Japan in Australia is a work of cultural history that focuses on context and connection between two nations. It examines how Japan has been imagined, represented and experienced in the Australian context through a variety of settings, historical periods and circumstances.
Beginning with the first recorded contacts between Australians and Japanese in the nineteenth century, the chapters focus on ‘people-to people’ narratives and the myriad multi-dimensional ways in which the two countries are interconnected: from sporting diplomacy to woodblock printing, from artistic metaphors to iconic pop imagery, from the tragedy of war to engagement in peace movements, from technology transfer to community arts. Tracing the trajectory of this 150-year relationship provides an example of how history can turn from fear, enmity and misunderstanding through war, foreign encroachment and the legacy of conflict, to close and intimate connections that result in cultural enrichment and diversification.
This book explores notions of Australia and ‘Australianness’ and Japan and ‘Japaneseness’, to better reflect on the cultural fusion that is contemporary Australia and build the narrative of the Japan–Australia relationship. It will be of interest to academics in the field of Asian, Japanese and Japanese-Pacific studies.
Table of Contents
List of figures
List of tables
List of contributors
Prologue: Celebrating Japan in Australia
1 Japan in Australia, an introduction
DAVID CHAPMAN AND CAROL HAYES
2 Youthful first impressions: Tsurumi Kazuko and Shunsuke in Australia, 1937
3 Forging an Australian artistic modernity: how Japanese woodblock prints informed Margaret Preston’s early paintings and prints
4 Japan-Australia friendship through bat and ball: the Yomiuri Giants’ baseball tour of Australia in 1954
5 Japan at the 1956 Melbourne Olympics
6 Japanese sleeping beauties abroad: Australian retellings of Kawabata Yasunari’s fairy-tale novella
7 The irrepressible magic of Monkey: how a Japanese television drama depicting an ancient Chinese tale became compulsory after-school viewing in Australia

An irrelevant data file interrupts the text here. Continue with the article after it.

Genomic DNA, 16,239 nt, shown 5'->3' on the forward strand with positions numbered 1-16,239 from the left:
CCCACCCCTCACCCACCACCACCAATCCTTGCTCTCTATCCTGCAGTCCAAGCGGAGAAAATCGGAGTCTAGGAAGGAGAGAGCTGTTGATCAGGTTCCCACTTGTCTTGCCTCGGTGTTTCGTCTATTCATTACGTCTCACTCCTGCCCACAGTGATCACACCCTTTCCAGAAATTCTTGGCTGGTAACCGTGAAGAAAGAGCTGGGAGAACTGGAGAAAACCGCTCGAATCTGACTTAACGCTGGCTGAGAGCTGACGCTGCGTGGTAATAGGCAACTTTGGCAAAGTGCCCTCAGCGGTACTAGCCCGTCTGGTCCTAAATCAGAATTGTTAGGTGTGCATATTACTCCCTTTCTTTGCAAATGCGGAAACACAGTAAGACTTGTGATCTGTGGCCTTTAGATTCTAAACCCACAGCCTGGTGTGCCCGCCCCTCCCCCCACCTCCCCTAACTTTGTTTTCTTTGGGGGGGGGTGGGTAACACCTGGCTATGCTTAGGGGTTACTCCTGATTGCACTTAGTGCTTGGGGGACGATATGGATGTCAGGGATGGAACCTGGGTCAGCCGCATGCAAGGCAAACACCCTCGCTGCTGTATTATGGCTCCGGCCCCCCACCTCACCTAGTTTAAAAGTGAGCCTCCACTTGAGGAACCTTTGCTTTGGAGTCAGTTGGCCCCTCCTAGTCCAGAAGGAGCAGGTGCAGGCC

8 Nikkei Australian identity and the work of Mayu Kanamori
TIMOTHY KAZUO STEAINS
9 Trans-Asian engagement with Japan in/and Australia
10 The Australian literary scene and Murakami Haruki: Nobel laureate heir apparent or marketing overhype?
LAURA EMILY CLARK
11 Why introductory Japanese? An Australian case study
CHIHIRO KINOSHITA THOMSON
12 Mobility and Children Crossing Borders
On the streets of our town
Dr David Chapman is Associate Professor of Japanese Studies in the School of Languages and Cultures at the University of Queensland in Australia. His research interests include history, identity and citizenship. He is the author of The Bonin Islanders 1830 to the Present: Narrating Japanese Nationality (2016), coauthor of Koseki, Identification and Documentation: Japan’s Household Registration System and Citizenship (Routledge 2014) and author of Zainichi Korean Identity and Ethnicity (Routledge 2007).
Dr Carol Hayes is Associate Professor of Japanese Language and Studies in the College of Asia and the Pacific at the Australian National University. Her research interests include literature, identity and language teaching methodologies and practice. She is the author of ‘Sashiko Needlework Reborn: From Functional Technology to Decorative Art’ (Japanese Studies 2019) and ‘Women Writing Women: "A Woman’s Place" in Modern Japanese Women’s Poetry’ (JSOA 2016), and coauthor of Reading Embraced by Australia: Oosutoraria ni Idakarete (2016).